On Radical Ecology and Tender Gardening

Bio-Piracy | Guerrilla Gardening
Indian Farmer Suicide, 2011

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In what has been called the single largest wave of recorded suicides in human history, Indian farmers are now killing themselves in record numbers. It has been extensively reported, even in mainstream news, but nothing has been done about it. Monsanto’s inflated costs and ineffective seeds have driven farmers to suicide and is considered to be one of the largest - if not the largest - cause of the quarter of a million farmer suicides over the last 16 years.

According to the most recent figures provided by the New York University School of Law, 17.638 Indian farmers committed suicide in 2009 - about one death every 30 minutes. In 2008, the Daily Mail labeled the continual and disturbing suicide spree as the GM Genocide. Due to failing harvests and inflated prices that bankrupt the poor farmers, struggling Indian farmers killed themselves. Oftentimes, they would commit the act by drinking the very same insecticide that Monsanto supplied them with - a gruesome testament to the extent in which Monsanto has wrecked the lives of independent and traditional farmers.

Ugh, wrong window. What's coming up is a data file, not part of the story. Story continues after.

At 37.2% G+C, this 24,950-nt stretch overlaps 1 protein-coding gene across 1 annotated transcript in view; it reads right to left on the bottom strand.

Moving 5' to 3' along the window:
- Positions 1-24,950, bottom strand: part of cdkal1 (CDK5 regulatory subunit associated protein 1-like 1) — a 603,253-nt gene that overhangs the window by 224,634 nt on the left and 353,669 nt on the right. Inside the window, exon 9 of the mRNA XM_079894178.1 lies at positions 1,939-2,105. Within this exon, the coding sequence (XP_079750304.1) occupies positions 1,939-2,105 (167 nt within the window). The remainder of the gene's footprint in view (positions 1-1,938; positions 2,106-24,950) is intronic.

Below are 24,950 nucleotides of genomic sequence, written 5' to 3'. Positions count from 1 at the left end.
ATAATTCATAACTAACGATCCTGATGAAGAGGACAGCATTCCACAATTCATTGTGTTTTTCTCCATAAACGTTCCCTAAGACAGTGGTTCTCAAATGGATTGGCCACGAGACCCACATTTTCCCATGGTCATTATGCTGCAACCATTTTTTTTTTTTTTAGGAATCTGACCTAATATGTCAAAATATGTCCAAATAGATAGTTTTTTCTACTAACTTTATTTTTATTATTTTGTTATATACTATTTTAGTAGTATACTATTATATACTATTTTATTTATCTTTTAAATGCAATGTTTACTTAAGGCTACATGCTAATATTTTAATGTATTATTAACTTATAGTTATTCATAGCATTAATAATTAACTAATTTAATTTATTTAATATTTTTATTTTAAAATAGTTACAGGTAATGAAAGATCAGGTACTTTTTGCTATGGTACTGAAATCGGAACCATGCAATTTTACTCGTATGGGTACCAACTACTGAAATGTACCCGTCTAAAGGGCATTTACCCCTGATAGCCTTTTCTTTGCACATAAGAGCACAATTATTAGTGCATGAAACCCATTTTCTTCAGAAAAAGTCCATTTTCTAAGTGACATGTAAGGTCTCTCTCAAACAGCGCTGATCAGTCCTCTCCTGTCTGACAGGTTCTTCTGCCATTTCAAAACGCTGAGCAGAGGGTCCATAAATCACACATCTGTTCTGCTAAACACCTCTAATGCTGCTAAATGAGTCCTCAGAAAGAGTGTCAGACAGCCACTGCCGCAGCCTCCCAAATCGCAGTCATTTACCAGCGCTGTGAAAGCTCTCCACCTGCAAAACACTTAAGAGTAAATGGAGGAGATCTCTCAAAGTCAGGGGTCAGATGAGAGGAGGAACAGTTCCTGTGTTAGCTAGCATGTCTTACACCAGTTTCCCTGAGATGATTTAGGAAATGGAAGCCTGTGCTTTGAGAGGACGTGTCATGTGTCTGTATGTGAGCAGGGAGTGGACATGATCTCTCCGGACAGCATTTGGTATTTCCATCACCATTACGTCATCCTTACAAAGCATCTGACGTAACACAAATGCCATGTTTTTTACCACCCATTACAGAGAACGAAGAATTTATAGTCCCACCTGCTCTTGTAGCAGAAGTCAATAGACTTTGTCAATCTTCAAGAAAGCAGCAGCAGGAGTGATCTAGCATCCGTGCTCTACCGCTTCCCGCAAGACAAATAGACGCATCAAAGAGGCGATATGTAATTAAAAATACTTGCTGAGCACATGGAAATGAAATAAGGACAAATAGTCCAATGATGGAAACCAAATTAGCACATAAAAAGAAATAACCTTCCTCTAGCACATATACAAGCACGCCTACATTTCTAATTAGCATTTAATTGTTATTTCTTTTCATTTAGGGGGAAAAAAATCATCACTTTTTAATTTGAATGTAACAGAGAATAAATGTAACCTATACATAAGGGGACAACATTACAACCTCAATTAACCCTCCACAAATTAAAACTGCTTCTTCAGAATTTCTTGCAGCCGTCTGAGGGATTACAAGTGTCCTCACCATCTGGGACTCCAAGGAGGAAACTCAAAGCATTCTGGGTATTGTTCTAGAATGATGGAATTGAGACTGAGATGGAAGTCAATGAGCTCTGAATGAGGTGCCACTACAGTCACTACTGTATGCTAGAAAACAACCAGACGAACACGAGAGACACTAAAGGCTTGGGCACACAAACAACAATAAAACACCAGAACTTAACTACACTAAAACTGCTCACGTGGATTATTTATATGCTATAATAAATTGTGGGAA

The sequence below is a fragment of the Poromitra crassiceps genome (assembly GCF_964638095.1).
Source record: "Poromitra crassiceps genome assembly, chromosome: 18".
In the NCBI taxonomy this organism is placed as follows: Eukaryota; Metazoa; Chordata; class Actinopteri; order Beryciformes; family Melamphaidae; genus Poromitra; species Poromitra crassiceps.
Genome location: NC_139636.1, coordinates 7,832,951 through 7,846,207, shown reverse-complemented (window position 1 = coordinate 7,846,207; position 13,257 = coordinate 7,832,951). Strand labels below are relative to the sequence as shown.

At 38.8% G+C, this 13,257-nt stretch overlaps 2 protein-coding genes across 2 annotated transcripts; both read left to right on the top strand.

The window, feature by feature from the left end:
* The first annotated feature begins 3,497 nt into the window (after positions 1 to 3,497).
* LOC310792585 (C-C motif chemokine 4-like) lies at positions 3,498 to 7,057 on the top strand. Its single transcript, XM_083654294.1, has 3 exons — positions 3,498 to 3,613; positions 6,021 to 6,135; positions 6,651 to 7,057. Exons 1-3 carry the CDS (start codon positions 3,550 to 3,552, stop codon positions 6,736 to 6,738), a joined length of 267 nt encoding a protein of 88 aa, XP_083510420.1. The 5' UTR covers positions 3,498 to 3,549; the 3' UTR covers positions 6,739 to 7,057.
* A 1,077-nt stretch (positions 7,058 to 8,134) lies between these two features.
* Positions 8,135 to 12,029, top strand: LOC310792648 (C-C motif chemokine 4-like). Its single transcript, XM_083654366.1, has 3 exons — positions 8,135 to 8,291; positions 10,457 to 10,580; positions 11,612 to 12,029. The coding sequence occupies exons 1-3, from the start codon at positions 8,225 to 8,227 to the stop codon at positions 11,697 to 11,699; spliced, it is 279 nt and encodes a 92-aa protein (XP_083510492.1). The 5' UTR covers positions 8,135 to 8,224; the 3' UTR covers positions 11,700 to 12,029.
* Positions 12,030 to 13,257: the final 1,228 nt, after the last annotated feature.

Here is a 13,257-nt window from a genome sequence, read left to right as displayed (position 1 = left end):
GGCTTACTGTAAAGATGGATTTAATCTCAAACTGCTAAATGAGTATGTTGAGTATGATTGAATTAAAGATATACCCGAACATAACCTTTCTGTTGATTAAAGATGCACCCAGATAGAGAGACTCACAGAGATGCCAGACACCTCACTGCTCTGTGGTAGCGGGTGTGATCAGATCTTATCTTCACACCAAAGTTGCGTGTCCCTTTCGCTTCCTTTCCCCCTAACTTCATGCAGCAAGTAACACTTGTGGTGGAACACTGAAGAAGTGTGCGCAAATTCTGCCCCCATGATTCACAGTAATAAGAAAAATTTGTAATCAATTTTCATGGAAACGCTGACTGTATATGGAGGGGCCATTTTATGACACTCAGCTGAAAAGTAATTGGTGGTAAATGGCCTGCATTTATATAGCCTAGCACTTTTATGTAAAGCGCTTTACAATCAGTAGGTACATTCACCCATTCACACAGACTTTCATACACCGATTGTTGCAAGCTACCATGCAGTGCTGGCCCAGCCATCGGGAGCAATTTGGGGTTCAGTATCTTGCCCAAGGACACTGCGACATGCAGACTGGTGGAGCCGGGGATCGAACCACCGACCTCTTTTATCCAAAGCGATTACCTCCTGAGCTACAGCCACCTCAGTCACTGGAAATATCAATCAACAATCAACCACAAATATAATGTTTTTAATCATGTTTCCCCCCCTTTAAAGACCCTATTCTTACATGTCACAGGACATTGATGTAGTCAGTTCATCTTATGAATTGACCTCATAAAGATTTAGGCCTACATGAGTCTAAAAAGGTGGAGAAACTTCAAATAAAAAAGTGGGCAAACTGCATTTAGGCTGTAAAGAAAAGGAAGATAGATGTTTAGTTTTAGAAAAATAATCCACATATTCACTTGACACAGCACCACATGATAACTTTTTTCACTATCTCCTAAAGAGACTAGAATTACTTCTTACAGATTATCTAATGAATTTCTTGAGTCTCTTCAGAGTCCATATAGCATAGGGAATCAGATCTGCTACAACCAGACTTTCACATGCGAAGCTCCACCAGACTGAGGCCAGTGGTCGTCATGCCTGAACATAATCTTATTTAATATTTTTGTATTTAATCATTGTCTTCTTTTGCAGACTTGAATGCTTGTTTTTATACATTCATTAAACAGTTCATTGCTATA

The rate of Indian farmer suicides massively increased since the introduction of Monsanto’s Bt cotton in 2002. It is no wonder that a large percentage of farmers who take their own lives are cotton farmers, the demographic that is thought to be among the most impacted. Dr. Mercola, an osteopathic doctor that has been educating the world about natural health for many years, recently saw the destruction of traditional Indian farmers first hand. Mercola found out about the notorious suicide belt of India, where 4.238 farmer suicides took place in 2007 alone.

Many families are ruined by the loss of their loved ones and struggle to fight off starvation. “We are ruined now,” says a 38-year-old widow. “We bought 100 grams of Bt Cotton. Our crop failed twice. My husband had become depressed. He went out to his field, laid down in the cotton and swallowed insecticide.”

In India, around 60 per cent of the population -currently standing at 1.1 billion- are directly or indirectly reliant on agriculture. Monsanto’s intrusion into India’s traditional and sustainable farming community has clearly become an issue bigger then a solely health-related one.